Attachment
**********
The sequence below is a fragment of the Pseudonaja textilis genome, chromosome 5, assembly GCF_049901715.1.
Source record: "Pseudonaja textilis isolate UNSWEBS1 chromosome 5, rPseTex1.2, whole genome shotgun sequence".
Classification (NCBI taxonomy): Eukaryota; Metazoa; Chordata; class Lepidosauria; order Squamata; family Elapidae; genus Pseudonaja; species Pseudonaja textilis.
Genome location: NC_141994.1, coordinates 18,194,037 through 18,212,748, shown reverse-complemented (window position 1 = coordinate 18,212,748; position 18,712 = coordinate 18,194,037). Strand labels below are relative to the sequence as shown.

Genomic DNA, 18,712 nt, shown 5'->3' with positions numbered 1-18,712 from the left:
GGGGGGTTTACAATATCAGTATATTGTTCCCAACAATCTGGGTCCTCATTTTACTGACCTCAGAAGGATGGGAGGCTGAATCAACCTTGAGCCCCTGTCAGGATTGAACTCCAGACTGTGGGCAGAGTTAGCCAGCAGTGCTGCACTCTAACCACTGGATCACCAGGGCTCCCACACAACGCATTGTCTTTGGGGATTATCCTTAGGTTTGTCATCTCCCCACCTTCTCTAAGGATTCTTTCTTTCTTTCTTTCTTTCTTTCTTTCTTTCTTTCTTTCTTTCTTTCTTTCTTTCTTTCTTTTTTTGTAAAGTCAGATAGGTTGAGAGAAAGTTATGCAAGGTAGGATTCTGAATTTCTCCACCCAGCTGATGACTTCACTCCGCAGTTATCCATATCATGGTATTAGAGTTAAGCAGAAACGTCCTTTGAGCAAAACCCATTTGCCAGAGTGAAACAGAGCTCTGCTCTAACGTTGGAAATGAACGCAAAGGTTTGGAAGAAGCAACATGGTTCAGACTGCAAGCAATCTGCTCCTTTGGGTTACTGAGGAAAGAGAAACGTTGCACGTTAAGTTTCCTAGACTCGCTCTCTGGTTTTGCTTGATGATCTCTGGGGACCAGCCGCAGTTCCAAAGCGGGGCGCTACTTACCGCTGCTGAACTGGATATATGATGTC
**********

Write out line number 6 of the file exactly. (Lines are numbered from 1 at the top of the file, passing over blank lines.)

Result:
GGGGGGTTTACAATATCAGTATATTGTTCCCAACAATCTGGGTCCTCATTTTACTGACCTCAGAAGGATGGGAGGCTGAATCAACCTTGAGCCCCTGTCAGGATTGAACTCCAGACTGTGGGCAGAGTTAGCCAGCAGTGCTGCACTCTAACCACTGGATCACCAGGGCTCCCACACAACGCATTGTCTTTGGGGATTATCCTTAGGTTTGTCATCTCCCCACCTTCTCTAAGGATTCTTTCTTTCTTTCTTTCTTTCTTTCTTTCTTTCTTTCTTTCTTTCTTTCTTTCTTTCTTTCTTTTTTTGTAAAGTCAGATAGGTTGAGAGAAAGTTATGCAAGGTAGGATTCTGAATTTCTCCACCCAGCTGATGACTTCACTCCGCAGTTATCCATATCATGGTATTAGAGTTAAGCAGAAACGTCCTTTGAGCAAAACCCATTTGCCAGAGTGAAACAGAGCTCTGCTCTAACGTTGGAAATGAACGCAAAGGTTTGGAAGAAGCAACATGGTTCAGACTGCAAGCAATCTGCTCCTTTGGGTTACTGAGGAAAGAGAAACGTTGCACGTTAAGTTTCCTAGACTCGCTCTCTGGTTTTGCTTGATGATCTCTGGGGACCAGCCGCAGTTCCAAAGCGGGGCGCTACTTACCGCTGCTGAACTGGATATATGATGTC